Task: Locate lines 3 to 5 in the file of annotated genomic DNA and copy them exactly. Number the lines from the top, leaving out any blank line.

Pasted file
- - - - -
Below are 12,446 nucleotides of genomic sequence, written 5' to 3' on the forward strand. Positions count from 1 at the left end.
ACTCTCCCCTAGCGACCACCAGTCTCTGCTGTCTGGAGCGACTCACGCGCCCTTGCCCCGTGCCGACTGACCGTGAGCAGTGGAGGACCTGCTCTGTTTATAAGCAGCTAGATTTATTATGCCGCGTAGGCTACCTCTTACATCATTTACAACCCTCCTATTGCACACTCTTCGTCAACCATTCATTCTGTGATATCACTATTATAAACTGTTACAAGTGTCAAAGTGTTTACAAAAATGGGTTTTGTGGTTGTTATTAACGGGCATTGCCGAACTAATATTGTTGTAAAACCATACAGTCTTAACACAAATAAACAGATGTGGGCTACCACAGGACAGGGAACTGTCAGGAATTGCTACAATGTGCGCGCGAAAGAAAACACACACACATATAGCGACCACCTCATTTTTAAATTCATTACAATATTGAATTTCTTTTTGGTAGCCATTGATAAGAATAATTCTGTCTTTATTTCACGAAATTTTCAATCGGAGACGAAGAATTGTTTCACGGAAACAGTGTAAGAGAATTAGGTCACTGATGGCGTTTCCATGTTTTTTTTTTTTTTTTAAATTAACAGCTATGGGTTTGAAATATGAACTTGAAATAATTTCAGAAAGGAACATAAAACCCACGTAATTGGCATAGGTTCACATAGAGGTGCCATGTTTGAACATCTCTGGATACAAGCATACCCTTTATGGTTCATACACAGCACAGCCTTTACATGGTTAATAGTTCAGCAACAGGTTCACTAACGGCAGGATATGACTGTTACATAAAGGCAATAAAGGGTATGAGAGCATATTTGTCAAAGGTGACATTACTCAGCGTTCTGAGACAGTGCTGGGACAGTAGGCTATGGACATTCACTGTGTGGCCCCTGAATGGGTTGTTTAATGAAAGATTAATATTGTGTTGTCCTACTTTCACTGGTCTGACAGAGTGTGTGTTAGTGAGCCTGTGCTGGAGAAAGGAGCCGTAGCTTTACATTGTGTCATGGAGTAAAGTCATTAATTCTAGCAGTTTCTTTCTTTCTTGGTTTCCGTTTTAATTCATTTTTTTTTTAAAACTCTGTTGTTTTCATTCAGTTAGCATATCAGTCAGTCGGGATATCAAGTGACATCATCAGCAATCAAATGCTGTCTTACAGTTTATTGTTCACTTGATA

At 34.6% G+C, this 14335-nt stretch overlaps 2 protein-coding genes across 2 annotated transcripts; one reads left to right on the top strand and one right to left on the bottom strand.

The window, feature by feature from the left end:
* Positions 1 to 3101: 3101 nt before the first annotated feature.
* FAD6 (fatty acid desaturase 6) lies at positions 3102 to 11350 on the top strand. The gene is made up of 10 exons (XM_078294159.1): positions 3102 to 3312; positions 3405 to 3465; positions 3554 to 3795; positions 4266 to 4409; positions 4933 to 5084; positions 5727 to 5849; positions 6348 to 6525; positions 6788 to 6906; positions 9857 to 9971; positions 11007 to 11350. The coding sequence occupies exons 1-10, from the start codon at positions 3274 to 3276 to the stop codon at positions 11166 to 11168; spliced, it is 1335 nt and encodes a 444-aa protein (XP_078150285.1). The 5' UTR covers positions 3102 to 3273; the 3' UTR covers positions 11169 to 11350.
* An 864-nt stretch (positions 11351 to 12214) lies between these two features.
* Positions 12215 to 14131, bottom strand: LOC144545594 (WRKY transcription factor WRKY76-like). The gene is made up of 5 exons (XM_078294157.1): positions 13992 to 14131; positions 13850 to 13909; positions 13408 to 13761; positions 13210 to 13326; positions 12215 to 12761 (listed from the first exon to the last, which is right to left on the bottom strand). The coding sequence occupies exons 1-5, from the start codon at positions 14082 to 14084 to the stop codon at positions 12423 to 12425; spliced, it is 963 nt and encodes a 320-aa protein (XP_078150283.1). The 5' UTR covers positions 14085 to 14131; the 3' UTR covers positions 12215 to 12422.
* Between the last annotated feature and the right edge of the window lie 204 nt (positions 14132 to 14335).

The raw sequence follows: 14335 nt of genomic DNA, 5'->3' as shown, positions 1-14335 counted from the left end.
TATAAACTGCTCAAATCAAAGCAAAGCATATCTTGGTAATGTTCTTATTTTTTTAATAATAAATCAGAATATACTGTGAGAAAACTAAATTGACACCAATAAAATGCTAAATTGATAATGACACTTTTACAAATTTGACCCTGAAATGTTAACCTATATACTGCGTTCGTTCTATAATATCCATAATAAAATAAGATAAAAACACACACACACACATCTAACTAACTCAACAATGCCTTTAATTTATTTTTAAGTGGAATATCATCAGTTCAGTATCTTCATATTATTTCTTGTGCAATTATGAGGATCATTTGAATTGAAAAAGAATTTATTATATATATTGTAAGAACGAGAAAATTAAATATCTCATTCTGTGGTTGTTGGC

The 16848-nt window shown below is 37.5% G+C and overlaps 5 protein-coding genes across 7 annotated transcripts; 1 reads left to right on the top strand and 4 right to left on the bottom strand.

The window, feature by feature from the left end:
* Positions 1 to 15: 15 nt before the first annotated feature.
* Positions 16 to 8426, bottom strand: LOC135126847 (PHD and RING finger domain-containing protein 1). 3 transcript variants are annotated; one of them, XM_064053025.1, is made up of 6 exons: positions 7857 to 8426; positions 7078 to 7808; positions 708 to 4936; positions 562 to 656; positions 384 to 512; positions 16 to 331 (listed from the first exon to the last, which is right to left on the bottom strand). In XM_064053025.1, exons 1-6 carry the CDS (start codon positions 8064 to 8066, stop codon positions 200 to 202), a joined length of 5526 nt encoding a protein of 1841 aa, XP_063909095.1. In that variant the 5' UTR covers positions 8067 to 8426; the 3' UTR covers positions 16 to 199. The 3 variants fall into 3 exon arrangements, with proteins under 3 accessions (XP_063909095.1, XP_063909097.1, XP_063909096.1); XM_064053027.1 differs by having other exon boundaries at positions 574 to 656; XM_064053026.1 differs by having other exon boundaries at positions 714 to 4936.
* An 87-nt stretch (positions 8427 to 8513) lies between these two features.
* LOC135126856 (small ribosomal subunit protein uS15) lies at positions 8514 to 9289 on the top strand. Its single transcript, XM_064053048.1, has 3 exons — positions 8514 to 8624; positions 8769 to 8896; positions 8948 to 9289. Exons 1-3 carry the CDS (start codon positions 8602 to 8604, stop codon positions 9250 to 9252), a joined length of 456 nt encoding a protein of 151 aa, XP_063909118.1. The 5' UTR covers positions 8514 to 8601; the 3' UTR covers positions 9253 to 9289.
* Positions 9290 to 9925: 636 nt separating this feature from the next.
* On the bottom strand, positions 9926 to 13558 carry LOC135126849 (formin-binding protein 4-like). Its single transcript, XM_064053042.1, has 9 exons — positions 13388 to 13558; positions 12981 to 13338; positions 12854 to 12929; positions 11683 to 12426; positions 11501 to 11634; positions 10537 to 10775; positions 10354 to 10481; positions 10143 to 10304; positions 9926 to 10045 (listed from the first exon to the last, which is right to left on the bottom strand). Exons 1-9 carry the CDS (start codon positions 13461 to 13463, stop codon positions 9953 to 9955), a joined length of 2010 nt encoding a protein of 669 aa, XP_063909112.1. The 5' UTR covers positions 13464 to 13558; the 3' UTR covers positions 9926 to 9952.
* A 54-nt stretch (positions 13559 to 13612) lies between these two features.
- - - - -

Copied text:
At 34.6% G+C, this 14335-nt stretch overlaps 2 protein-coding genes across 2 annotated transcripts; one reads left to right on the top strand and one right to left on the bottom strand.

The window, feature by feature from the left end:
* Positions 1 to 3101: 3101 nt before the first annotated feature.